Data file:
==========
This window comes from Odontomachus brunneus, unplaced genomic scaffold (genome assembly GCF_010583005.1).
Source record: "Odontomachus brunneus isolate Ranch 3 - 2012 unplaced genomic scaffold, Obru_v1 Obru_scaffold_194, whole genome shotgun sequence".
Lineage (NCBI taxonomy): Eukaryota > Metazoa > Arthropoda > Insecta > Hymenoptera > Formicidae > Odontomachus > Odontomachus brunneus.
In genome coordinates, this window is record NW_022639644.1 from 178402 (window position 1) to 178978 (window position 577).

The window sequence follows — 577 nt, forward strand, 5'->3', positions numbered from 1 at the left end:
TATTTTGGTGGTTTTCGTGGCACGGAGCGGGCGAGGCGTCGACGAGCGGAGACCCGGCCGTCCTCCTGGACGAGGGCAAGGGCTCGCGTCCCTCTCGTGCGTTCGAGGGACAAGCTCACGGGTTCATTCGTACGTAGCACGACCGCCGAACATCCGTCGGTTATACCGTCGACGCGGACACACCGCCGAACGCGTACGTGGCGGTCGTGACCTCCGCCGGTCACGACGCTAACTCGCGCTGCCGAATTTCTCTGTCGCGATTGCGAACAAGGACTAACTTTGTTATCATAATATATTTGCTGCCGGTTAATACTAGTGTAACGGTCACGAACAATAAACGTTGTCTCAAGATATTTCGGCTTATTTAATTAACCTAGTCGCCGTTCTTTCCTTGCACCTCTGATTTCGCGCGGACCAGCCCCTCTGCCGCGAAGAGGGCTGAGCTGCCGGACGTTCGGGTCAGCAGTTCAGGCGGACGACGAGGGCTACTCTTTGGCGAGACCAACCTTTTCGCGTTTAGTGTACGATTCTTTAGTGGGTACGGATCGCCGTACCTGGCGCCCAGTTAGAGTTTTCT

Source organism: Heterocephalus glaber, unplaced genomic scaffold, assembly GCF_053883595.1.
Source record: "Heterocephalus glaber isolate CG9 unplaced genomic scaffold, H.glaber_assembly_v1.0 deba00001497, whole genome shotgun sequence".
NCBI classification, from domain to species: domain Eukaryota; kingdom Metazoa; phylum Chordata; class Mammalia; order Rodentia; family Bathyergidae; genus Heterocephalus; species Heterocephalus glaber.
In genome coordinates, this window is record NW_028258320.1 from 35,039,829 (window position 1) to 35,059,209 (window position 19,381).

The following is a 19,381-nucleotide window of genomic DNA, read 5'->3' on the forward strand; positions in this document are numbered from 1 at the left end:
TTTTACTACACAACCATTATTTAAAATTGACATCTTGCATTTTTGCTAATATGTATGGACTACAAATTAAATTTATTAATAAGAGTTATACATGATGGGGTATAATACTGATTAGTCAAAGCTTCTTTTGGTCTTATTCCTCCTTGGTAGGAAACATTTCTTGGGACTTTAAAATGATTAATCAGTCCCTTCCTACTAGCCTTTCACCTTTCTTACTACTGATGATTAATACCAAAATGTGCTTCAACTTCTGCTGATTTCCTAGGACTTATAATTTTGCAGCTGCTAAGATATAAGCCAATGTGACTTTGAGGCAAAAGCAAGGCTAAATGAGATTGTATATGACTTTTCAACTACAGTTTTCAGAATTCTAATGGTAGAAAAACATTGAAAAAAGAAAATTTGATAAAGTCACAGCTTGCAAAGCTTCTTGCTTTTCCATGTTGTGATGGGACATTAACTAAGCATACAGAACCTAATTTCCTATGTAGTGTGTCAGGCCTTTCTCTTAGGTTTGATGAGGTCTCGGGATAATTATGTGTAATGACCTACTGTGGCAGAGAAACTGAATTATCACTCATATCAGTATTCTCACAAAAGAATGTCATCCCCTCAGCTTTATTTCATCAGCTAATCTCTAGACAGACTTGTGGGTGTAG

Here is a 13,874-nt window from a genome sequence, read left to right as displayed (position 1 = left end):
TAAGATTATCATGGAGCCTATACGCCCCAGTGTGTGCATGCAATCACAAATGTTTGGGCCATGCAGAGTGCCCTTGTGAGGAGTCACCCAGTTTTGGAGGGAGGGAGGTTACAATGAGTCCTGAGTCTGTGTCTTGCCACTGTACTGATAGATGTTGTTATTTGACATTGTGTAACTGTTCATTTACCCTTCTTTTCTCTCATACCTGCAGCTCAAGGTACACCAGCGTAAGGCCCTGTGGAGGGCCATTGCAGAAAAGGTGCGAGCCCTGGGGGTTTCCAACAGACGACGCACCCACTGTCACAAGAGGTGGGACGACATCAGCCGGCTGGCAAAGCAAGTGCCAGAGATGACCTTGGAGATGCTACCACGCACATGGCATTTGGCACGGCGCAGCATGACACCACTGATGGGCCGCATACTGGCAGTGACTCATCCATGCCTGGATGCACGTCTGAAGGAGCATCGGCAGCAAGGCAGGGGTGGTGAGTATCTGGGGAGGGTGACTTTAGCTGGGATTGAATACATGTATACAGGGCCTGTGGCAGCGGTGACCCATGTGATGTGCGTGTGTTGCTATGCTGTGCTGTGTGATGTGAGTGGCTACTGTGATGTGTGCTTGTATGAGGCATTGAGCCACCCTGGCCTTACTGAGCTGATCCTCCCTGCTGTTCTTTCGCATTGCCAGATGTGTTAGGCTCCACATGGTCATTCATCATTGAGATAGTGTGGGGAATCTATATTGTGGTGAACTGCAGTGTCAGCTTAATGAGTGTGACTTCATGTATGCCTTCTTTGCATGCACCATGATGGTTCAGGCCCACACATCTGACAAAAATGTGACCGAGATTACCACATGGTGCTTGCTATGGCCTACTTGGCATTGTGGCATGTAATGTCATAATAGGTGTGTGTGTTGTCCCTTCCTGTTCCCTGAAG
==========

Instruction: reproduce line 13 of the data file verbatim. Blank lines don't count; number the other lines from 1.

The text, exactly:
Here is a 13,874-nt window from a genome sequence, read left to right as displayed (position 1 = left end):